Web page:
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Unlocking the Secrets of Vermeer

Unlocking the Secrets of Vermeer

What makes a Vermeer a Vermeer? Is it Johannes Vermeer’s remarkable, painstaking precision in depicting even the most minute details of his scenes—he, the ultimate craftsman? Is it his breathtaking skill at portraying the effects of light and shadow in his signature interiors?

Marjorie (Betsy) Wieseman, the National Gallery’s curator and head of the department of Northern European paintings, explains that experts and the public alike correctly see Vermeer as an obsessive perfectionist, working “slowly, every molecule of the painting painstakingly done.” That, she notes, is how some art historians explain why only 36 confirmed Vermeer paintings exist today, a relatively meager output. Although, Wieseman adds, “his 11 children may have had something to do with it.”

But that is not the whole story of Johannes Vermeer’s technique. Enter the scientists.

Johannes Vermeer, Woman Holding a Balance, c. 1664

Johannes Vermeer, Woman Holding a Balance, c. 1664, oil on canvas, Widener Collection, 1942.9.97

For several months in 2020, with the museum closed to the public because of the pandemic, the National Gallery’s chemical imaging lab was able to host all four of the National Gallery’s Vermeers—three confirmed, one attributed. Normally, the popular masterpieces are seldom removed from the walls, never all at the same time. In June 2021 the team shared their preliminary findings with staff. The conclusion: Vermeer was not the painstakingly slow perfectionist he is reputed to be—not entirely.

Senior imaging scientist John Delaney and imaging scientist Kate Dooley, internationally recognized for their groundbreaking analysis of art and artists’ techniques, use technologically advanced equipment to generate hundreds of chemical images that allow them to “see” into the paint layers and better understand the painting process. The scientists and their colleagues can then analyze the resulting data to reveal how the artist worked—how and where he applied the different and complementary colors, paint layers, and drying agents. It is something like creating a detailed chemical map of the artist’s creative technique.

“It is like looking over the artist’s shoulder as he works,” says Wieseman. “The imaging lab process is amazing to me—I nearly flunked chemistry in high school. But here, to toss out a curator’s question like, ‘Why does this section of the painting look like this?’ And then to get an answer from colleagues who really know the science. There is such synergy in the room, working with colleagues at the top of their game, the depth of experience and creative thinking, it’s like there’s a thousand years of brain power involved. It’s just incredible to be a part of that.” Besides Delaney, Dooley, and Wieseman, the team includes associate painting conservator Dina Anchin, research conservator of painting technology Melanie Gifford, conservation scientist Lisha Glinsman, and associate curator of Northern European paintings Alexandra Libby.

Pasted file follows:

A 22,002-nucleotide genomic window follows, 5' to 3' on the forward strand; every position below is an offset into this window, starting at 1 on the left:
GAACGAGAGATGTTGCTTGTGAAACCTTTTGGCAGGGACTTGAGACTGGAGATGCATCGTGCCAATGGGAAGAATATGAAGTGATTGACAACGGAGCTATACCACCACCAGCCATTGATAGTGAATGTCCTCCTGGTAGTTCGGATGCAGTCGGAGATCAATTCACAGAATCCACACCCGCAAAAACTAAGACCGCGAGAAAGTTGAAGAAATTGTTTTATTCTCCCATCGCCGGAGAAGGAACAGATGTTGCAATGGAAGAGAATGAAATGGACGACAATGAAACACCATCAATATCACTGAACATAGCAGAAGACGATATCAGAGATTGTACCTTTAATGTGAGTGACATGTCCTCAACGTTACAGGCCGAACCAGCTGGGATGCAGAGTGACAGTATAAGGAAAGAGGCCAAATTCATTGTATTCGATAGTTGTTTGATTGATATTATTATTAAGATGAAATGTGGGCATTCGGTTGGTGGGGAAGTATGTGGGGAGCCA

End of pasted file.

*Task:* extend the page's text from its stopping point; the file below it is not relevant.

High-energy X-rays that penetrate deep into the paint layers reveal chemical elements in the underpaint. The textured appearance of the tablecloth results from Vermeer's initial, quickly applied brushstrokes.

The surface of a Vermeer such as the National Gallery’s Woman Holding a Balance still looks “perfect and inevitable,” Wieseman explains. But microscopic examination of the museum’s Vermeers conducted since the 1990s have shown that Vermeer worked in discrete stages. The most recent analyses offer more complete images of these stages in the painting process. Beneath the finished exterior, scientists are now able to provide images of the preparatory sketch (a monochrome painted sketch) and the underpaint.

Textured brushstrokes in the underpaint (right) don't correlate to folds in the surface paint (left), indicating that Vermeer revised the folds as he worked. 

Here is the revelation that left the team wide-eyed. Under the surface, they can see evidence of quick, sketchy, spontaneous, and sometimes thickly textured brushstrokes. It’s as if Vermeer shifted elements around in an impetuous process of discovery, trying and rejecting different approaches—the opposite of the painstakingly slow perfectionist who proceeded molecule by molecule to achieve the timeless beauty of his finished surface.

So, what makes a Vermeer a Vermeer? An initial energetic, inspired, creative phase, it seems. For Vermeer, arriving at that signature effervescent depiction of light turns out to have been a complex, multiphase journey, creating and revising layers that serve as a foundation for the finished work we see today.

Thanks to the team’s latest advanced scientific analysis, it may be time to reevaluate Vermeer’s technique. And perhaps Vermeer himself.